A conservative Washington lobbying firm that sold about 1,100 sets of silver and gold "Founding Fathers Coins" claiming they were endorsed by federal officials, withdrew the offer last spring and acknowledged that the claims were false and the coins were not legal tender.

"It was a comedy of misunderstandings . . . just one of those nightmares that can happen to you," said Howard J. Ruff, chairman of Free The Eagle, the lobbying group.

Ruff's organization, one of a number that supported Marine Lt. Col. Oliver L. North's efforts to help the Nicaraguan contras, but apparently did not give money to the contra-aid effort, offered sets of the commemorative medallions to its supporters at prices ranging from $199 to $747 each.

In colorful brochures that a former employee said were mailed to about 100,000 people, the medals were described as "coins" produced by Liberty Mint with the approval of former Supreme Court chief justice Warren E. Burger.

Burger, who headed the federal commission overseeing the 200th anniversary of the Constitution, was said to have selected the firm as "the official minter" for last year's celebrations.

Officials at the U.S. Mint, which produced its own set of gold and silver commemorative coins in cooperation with the bicentennial commission, complained to the Postal Service, according to records released earlier this month by the Postal Service. The Postal Service filed a complaint against Ruff and his lobbying organization, accusing each of violating postal laws by making false claims through the mail.

In December, a Postal Service adjudicatory official entered an order making final a consent decree in which Free The Eagle and Ruff agreed to cease coin sales. No penalty was assessed.

"They were all innocent mistakes," Ruff said in an interview Friday after one of his former employees, John C. Houston, released copies of postal records, which Houston had obtained under the Freedom of Information Act. Houston, an Arlington lawyer who said he was formerly vice president of Free The Eagle, said he was releasing the postal records "in the interest of good government."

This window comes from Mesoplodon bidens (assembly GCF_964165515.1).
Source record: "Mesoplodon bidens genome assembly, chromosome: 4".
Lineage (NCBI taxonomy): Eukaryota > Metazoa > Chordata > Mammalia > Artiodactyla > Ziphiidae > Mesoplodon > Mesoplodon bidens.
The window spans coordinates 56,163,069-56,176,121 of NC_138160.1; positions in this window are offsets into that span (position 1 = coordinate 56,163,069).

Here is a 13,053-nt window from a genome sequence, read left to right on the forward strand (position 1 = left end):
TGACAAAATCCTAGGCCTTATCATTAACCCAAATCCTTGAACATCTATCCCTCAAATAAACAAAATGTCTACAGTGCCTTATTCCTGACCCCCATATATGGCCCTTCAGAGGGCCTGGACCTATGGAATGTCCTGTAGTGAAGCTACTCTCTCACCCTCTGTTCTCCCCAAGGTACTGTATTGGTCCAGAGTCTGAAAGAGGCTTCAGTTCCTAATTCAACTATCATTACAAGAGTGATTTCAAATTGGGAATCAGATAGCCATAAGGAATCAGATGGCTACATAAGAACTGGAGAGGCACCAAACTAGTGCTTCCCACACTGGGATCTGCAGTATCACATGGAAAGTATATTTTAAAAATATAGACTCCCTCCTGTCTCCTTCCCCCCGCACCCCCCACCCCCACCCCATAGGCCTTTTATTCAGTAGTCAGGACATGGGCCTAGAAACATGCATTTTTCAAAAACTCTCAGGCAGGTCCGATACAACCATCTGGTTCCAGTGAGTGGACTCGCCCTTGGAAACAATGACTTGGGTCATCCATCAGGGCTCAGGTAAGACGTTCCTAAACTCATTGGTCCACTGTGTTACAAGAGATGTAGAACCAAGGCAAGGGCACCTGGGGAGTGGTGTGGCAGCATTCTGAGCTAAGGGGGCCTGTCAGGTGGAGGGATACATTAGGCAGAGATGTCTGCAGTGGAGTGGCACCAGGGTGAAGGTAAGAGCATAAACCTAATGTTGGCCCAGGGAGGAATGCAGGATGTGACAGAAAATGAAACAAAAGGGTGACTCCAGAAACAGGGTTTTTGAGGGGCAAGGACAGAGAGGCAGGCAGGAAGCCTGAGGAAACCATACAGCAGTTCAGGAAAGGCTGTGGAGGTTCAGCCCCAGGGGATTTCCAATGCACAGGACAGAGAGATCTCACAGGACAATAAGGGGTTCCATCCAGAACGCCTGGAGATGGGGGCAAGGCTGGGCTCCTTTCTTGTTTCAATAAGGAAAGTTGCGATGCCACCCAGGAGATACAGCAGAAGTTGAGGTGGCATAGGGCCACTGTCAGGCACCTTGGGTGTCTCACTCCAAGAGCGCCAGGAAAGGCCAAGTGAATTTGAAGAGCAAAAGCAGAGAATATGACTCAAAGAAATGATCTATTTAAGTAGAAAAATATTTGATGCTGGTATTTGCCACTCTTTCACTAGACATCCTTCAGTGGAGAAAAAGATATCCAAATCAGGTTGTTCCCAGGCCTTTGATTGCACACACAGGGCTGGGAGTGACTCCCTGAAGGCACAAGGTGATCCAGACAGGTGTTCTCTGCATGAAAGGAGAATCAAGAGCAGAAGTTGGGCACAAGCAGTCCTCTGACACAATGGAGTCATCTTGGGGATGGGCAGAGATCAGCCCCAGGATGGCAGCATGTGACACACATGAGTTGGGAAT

"The people at Free The Eagle thought Liberty Mint was the authorized minter," Ruff said.

He said that he and his 32-year-old son, Larry Ruff, were the owners of Liberty Mint, a Provo, Utah, firm that produced the set of eight medals carrying portraits of early American leaders. Asked how he could have misunderstood his own firm's status, Ruff replied, "Everyone in my organization, including my son, felt my wrath on that."

". . . The point is some stupid mistakes were made by young, enthusiastic amateurs. It was the darnedest thing for me to straighten out," Howard Ruff said.

Free The Eagle, which has sold stamps, coins and old Czarist Russian bond certificates to raise money for lobbying, began to offer refunds last spring after hearing complaints about the offer, Ruff said. About 300 purchasers were given refunds, he said.

But Ruff said that his organization's troubles with the federal government may not be over. He said that Free The Eagle, a nonprofit organization, is being investigated by the Internal Revenue Service. He said that he did not know the precise nature of the IRS inquiry but assumed it is about whether the organization, which has 24 employees at offices in downtown Washington and Fairfax County, may have violated its tax-free status.

In a second brochure Ruff said he sent to purchasers of the set, he apologized for the first brochure. "I've made some impressive goofs, but this one beat all records. . . . Due to an incredible series of honest mistakes, miscommunications, and inaccurate assumptions, some of the things we said in good faith are not true."

Among the errors that Ruff conceded was describing Liberty Mint as an "authorized minting agent" and using Burger's picture. Ruff said Friday that he stood by his description of the medals as "coins," a description that the Postal Service disputed on the grounds that they are not money.

Ruff, a financial commentator and former stockbrocker who publishes a newsletter called Ruff Times and runs a political action committee called Ruff-PAC, said both the IRS investigation and the Postal Service investigation were initiated by complaints by disgruntled former employees.